You may already be familiar with overriding these SASS variables in the app.variables.scss file to alter the style of your application, but you can also make use of the variables in your own custom styles.

One good example that you should likely be making use of is the colours map that is defined by default in app.variables.scss:

$colors: (
  primary: #387ef5,
  secondary: #32db64,
  danger: #f53d3d,
  light: #f4f4f4,
  dark: #222,
  favorite: #69bb7b

Let’s say you want to change the background colour on certain pages in your app, you might usually do something like this:

.home {
  background-color: #387ef5;

instead, it may be better to do something like this:

.home {
  background-color: map-get($colors, secondary);

Now your background colour will be the same as the secondary colour for your application. This makes the application much more customisable, because now you only need to change the value in one place to update every page in your application. You don’t have to use the predefined variables either, you could add your own background colour to the $colors map if you wanted to.

3. Don’t Stress Over Using Variables

As I mentioned above, SASS variables can be super handy. However, I’d recommend not stressing about using the predefined Ionic variables.

There’s a ton of variables available, and you may end up spending too much effort trying to track down what variable you need to change, when it may be just as easy to create your own simple CSS rule.

My advice would be to be as familiar with the variables as you can, because they may save you some effort and make the app more flexible, but don’t feel dirty for creating your own rules.

4. Understand Flexbox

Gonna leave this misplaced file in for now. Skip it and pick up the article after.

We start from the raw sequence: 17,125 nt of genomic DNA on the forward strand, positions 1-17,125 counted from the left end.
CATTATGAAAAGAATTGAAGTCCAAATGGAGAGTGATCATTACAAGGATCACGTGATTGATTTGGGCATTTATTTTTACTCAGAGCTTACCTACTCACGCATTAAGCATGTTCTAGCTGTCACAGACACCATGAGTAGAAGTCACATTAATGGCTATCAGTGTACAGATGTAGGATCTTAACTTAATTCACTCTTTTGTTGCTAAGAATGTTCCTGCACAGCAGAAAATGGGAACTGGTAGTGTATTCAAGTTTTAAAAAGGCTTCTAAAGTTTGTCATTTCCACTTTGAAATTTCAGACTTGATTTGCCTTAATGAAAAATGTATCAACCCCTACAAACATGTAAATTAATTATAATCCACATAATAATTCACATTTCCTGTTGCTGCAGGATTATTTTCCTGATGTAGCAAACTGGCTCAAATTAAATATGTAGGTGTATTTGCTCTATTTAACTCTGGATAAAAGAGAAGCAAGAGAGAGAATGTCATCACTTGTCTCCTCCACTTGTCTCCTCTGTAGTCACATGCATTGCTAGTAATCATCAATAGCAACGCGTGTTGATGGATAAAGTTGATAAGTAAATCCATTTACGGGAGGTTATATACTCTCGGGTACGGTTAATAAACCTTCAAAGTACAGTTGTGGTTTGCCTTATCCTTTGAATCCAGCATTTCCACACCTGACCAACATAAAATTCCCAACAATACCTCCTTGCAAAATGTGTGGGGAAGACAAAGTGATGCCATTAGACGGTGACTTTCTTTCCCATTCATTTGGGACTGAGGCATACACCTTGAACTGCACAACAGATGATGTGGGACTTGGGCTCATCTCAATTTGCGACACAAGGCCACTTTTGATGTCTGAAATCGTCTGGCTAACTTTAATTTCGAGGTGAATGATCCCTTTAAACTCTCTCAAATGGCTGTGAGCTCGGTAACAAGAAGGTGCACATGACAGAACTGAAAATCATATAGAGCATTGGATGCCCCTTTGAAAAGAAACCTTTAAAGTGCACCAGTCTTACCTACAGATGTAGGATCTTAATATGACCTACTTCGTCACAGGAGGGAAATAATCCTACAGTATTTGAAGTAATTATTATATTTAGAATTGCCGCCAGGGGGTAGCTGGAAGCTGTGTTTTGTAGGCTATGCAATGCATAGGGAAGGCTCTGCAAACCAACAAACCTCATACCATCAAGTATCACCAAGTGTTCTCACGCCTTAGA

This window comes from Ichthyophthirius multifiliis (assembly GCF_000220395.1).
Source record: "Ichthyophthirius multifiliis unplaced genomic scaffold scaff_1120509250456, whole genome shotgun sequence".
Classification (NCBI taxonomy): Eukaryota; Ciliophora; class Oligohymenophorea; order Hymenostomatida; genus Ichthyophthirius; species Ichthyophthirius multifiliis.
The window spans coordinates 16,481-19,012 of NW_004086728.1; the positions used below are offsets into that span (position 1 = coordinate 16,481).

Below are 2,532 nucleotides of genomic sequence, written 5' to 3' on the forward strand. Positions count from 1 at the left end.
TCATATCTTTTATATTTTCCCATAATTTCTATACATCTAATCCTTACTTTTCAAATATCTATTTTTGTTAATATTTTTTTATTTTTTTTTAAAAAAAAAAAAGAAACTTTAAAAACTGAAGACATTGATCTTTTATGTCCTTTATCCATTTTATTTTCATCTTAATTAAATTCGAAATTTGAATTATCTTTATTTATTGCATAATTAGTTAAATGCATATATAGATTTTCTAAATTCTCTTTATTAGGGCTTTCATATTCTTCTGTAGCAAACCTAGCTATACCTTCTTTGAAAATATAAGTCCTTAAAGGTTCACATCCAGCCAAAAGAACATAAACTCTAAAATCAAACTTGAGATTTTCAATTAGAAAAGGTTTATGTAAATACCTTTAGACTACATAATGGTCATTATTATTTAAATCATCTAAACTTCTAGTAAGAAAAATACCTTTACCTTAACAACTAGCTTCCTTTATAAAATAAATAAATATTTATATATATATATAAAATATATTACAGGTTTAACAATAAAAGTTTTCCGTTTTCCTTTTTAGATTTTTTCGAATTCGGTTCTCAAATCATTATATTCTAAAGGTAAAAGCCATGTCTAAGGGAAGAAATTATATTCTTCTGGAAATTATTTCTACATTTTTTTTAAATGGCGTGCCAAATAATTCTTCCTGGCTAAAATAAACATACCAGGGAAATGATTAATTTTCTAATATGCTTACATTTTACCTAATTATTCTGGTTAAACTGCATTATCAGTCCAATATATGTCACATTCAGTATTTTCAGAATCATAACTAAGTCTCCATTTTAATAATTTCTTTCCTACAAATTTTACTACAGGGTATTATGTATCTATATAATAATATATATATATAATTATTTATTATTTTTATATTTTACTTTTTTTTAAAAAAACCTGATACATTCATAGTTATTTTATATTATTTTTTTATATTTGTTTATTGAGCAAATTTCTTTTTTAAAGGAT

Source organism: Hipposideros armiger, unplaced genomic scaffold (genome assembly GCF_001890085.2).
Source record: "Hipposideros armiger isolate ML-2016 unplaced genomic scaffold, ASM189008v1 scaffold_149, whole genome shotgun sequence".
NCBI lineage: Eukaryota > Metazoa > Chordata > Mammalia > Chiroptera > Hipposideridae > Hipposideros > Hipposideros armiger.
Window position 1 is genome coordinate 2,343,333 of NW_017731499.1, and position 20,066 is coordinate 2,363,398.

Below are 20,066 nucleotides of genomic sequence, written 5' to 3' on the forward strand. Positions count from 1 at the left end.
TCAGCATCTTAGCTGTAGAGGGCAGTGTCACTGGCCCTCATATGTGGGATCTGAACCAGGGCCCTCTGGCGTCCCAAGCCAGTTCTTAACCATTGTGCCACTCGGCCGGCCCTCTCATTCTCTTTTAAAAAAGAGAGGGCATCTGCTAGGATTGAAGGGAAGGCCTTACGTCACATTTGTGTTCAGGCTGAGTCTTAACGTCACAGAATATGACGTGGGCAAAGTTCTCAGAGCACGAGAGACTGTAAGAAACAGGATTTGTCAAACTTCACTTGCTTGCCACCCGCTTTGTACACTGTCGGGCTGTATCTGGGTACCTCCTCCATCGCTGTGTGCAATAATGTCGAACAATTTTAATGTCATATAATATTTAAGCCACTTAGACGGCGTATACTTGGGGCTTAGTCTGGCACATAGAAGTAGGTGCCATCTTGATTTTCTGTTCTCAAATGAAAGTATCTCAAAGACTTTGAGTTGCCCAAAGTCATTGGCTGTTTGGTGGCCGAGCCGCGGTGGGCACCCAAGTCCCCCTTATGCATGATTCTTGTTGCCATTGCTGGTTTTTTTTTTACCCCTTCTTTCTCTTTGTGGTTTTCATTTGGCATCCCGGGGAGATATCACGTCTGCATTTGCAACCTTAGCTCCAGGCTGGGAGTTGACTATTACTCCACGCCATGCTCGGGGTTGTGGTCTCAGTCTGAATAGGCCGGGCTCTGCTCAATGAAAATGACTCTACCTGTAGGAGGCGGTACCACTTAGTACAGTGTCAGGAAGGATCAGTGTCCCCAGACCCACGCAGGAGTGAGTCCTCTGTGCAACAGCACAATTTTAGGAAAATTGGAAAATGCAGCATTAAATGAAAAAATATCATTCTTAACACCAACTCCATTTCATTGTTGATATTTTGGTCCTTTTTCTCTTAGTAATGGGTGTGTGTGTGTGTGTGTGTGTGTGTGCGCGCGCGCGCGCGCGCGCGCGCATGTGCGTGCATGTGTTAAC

I’m not going to spend too much time explaining Flexbox in this post, because I’ve already covered Flexbox briefly here, but I do want to highlight how useful it is.

Flexbox makes it really easy to manage the position of elements with non fixed sizes within a container. The example I gave in the tutorial above was of a page where I wanted to create three boxes of equal size that would fill the entire screen. Before adding flexbox, the layout would look like this:

Flex example

But after adding the following rules:

.home {
  scroll-content {
    display: flex;
    flex-direction: column;

  ion-row {
    flex: 1;

each box (<ion-row>) will expand to fill the available space equally (since they all have an equal flex value), and would now look like this:

Flex example

The scroll-content referenced in the code above is automatically added inside of <ion-content>, you don’t add this element yourself.

There’s a lot to know about flexbox, and it isn’t the easiest topic in the world, but it would be well worth your effort to start learning how to make use of it. The downside of flexbox is that, although it has pretty good support across modern browsers, it isn’t supported in IE9 and below – we don’t need to worry about that with Ionic though (assuming you’re building a hybrid app with Cordova, not a web app).

5. Understand Selectors

This has more to do with vanilla CSS than Ionic 2, but it is important to understand how selectors work in CSS. Many of you will likely be familiar with the basic selectors, that may look like this:

  • body – this will target the <body> element on the page
  • .my-class – this will target any element that has a class of my-class
  • #my-id – this will target an element with an id of my-id

However, selectors can get a little more complicated than that, and it can come in handy to know how to make use of them. Take combinator selectors for example, they look like this:

ion-row ion-list {
  color: red;

ion-row > ion-list {
  color: red;